Koprivshtitsa is one of the few Bulgarian towns, still preserving the atmosphere of the Bulgarian National Revival period of the 19th century. The town is nestled in the wooded hills of the Sredna Gora mountains. This unique museum village boasts a large number of architectural monuments, cobblestone streets, and stone bridges that arc gently over the lovely Topolnitsa river. Much of the village has been restored to its original appearance with many museums housed in the original Revival period homes. Collections of ethnographical treasures, old weapons, National Revival works of art, fine fretwork, household weaves and embroidery, national costumes and typical Bulgarian jewellery are on display in the museums. It was here too that the first shot of the April Uprising against the Ottoman occupation was fired in 1876 and there are several monuments to mark the event. During the trip you can visit the 6 main museums in Koprivshtitsa, have lunch in one of the many authentic Bulgarian restaurants and stroll through the rambling cobblestone streets to meet the modern day inhabitants of the village.

Hissar Spa Town

The town of Hissar (sometimes written Hissarya) is situated in the verdant foothills of the Sredna Gora Mountains. It is a world famous balneotherapy resort and one of the biggest in Bulgaria. The modern health resort, with its more than 20 mineral springs and mild climate, has a rich and ancient past.


It was founded by the Romans who built marble baths, aqueducts, temples and – after raids by the Goths in the 3rd century – fortifications to protect the town which they called Augusta. When the Turks invaded Bulgaria, the town put up a rugged resistance, for which it was completely destroyed and the population massacred. In the 17th century the Turks finally appreciated its natural assets and re-populated the ex-resort, giving it its present name - Hissarya (Fortress) because of the many fortress remains in it.

Today Hissar is a flourishing town and resort of national importance. Hissar's mineral waters are characterized as slightly mineralized, hydrocarbonic-sulphate-sodium, with a high alkaline reaction (pH 8.3 to 9.02). The water’s temperature is 24°-49°C and is said to cure diseases of the kidneys, liver, gallbladder, gastritis, diabetes and many more. The most famous spring is the one in the Momina Banya Quarter (Maiden Bath) with its radioactive alkaline water.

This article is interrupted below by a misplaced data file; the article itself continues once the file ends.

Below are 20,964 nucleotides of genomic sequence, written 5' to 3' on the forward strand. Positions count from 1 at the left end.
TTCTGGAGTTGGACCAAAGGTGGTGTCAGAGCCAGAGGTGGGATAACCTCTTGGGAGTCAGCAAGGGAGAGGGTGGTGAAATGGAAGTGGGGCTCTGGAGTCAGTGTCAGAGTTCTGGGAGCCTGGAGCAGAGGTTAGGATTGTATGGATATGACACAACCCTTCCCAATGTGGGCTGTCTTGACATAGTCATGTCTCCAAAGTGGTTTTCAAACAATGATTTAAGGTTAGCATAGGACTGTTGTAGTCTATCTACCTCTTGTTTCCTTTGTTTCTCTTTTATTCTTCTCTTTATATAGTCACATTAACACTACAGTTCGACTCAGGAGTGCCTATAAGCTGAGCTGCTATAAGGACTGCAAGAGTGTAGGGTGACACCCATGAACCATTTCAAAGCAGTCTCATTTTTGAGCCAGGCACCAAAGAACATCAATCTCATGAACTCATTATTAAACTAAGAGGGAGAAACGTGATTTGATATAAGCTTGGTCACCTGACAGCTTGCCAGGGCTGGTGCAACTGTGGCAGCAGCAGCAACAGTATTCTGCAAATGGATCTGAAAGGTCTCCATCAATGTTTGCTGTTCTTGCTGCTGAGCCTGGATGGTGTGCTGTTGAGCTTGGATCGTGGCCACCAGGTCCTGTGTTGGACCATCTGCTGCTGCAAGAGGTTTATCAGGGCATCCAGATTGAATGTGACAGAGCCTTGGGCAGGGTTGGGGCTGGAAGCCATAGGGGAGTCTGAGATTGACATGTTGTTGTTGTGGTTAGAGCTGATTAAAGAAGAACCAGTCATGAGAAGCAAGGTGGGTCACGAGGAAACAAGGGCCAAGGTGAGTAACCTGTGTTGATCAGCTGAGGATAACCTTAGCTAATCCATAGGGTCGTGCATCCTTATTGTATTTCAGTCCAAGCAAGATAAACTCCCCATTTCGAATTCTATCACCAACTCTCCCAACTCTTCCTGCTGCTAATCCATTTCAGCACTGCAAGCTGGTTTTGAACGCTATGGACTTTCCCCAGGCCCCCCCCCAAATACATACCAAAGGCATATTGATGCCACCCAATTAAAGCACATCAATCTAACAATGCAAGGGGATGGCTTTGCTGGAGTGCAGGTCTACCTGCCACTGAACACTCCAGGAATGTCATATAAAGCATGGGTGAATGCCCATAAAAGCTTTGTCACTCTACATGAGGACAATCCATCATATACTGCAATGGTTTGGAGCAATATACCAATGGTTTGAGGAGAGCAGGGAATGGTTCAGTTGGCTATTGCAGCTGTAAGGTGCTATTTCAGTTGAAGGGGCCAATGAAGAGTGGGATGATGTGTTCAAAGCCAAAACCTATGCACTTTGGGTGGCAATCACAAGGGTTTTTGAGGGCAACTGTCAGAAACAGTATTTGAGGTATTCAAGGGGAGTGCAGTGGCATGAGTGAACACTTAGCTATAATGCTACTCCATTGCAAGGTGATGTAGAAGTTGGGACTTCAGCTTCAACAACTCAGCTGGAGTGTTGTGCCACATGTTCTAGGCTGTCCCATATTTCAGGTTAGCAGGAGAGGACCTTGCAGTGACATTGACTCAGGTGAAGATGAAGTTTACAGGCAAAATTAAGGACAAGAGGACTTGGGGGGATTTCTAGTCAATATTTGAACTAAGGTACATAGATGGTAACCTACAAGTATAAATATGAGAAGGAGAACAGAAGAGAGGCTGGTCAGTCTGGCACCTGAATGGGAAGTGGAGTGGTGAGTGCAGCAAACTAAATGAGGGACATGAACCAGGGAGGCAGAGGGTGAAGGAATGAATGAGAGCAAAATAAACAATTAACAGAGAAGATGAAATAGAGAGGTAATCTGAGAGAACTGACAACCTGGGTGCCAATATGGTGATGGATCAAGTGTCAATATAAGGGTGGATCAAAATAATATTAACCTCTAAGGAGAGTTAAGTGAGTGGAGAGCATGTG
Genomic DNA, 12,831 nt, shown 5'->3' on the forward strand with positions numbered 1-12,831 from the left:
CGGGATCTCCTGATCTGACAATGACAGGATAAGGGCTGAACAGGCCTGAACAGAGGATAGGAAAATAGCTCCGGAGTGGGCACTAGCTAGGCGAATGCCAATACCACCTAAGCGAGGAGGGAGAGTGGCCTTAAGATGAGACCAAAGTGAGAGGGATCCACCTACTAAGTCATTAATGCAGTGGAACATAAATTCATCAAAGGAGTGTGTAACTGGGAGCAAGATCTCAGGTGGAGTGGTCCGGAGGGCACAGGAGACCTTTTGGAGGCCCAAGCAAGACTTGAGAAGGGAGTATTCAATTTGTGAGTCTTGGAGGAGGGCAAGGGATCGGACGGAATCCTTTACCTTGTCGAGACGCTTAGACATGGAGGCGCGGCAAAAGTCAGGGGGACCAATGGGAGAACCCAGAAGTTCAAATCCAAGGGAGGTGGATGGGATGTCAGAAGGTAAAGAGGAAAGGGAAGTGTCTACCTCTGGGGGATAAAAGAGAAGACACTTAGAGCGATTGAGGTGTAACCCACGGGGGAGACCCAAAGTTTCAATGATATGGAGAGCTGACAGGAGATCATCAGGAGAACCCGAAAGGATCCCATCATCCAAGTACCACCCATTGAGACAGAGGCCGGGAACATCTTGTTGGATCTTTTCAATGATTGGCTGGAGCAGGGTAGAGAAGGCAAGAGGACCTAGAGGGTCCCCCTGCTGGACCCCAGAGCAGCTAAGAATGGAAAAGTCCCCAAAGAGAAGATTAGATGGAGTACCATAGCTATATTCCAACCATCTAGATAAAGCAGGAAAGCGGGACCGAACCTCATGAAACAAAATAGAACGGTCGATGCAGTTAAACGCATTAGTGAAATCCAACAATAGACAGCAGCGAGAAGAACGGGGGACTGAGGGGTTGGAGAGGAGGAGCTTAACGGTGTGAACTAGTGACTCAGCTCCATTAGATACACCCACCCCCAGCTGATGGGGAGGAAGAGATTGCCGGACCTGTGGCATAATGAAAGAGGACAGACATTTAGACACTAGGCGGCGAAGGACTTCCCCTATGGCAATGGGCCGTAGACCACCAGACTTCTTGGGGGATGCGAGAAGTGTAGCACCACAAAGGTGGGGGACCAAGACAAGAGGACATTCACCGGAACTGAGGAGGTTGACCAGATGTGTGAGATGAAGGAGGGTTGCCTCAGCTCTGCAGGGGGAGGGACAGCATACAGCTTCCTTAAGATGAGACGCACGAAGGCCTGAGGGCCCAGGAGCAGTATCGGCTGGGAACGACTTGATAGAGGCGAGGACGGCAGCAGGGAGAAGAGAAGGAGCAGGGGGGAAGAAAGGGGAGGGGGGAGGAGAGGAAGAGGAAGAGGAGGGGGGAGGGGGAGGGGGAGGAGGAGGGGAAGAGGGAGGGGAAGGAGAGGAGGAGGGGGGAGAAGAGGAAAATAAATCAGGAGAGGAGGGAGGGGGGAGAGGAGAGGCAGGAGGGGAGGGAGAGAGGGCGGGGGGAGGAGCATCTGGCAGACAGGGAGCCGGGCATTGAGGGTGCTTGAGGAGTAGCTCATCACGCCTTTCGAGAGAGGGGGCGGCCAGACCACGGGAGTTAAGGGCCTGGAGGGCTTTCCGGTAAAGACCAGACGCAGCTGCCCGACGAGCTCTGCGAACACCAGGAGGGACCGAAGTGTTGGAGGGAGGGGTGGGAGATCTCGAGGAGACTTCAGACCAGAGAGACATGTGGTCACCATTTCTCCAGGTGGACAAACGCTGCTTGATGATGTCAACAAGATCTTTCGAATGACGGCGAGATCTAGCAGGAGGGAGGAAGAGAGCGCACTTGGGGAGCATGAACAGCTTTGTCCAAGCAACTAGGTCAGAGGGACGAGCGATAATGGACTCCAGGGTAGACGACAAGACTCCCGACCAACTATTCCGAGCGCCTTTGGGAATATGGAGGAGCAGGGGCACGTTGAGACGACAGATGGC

Its 4th century walls still look impressive and are some of the best-preserved fortress defences in Bulgaria. Other interesting sites are the banski buildings (baths) at the springs of Havuza, Momina Banya and Indzheza, the Old-Christian Basilicas from the 5th and 6th century, the Church-Tomb from the 10th-12th century, the Holy Virgin Temple in the Momina Banya Quarter, the St. Dimitur Temple in Verigovo Quarter, the St. Pantaleimon Temple, St. Peter and Paul Church and many more.

Note: It is possible to combine the Hisar and Koprivshtitsa tours.

Spa Tours

The villages around Borovets contain many old spa areas. Since Roman times the areas of Dolna Banya, Pchelin and Momin Prohod have been famous for their mineral springs. Situated to the east of Borovets on the Thracian plain the area is recognised as one of Bulgaria’s most ecologically pure areas due to the high ionisation in the air.

The popularity of the mineral springs dates back to ancient times. According to legends, soldiers of the Bulgarian King Samouil, as well as Bulgarian rioters during the Ottoman rule later on (so-called “haiduti”) used to come here to have their wounds healed. Moreover, local people tell stories of childless women who gave birth to long-cherished children after taking a bath in the mineral waters of Pchelin.

Nowadays there are several modern spa pools in the area, where you can spend the day just relaxing by the pool or partake in one of the many invigorating spa treatments. Check with us for the best options. Dolna Banya and Pchelin are just a short distance from Borovets and we will be happy to give directions and arrange a transfer if necessary.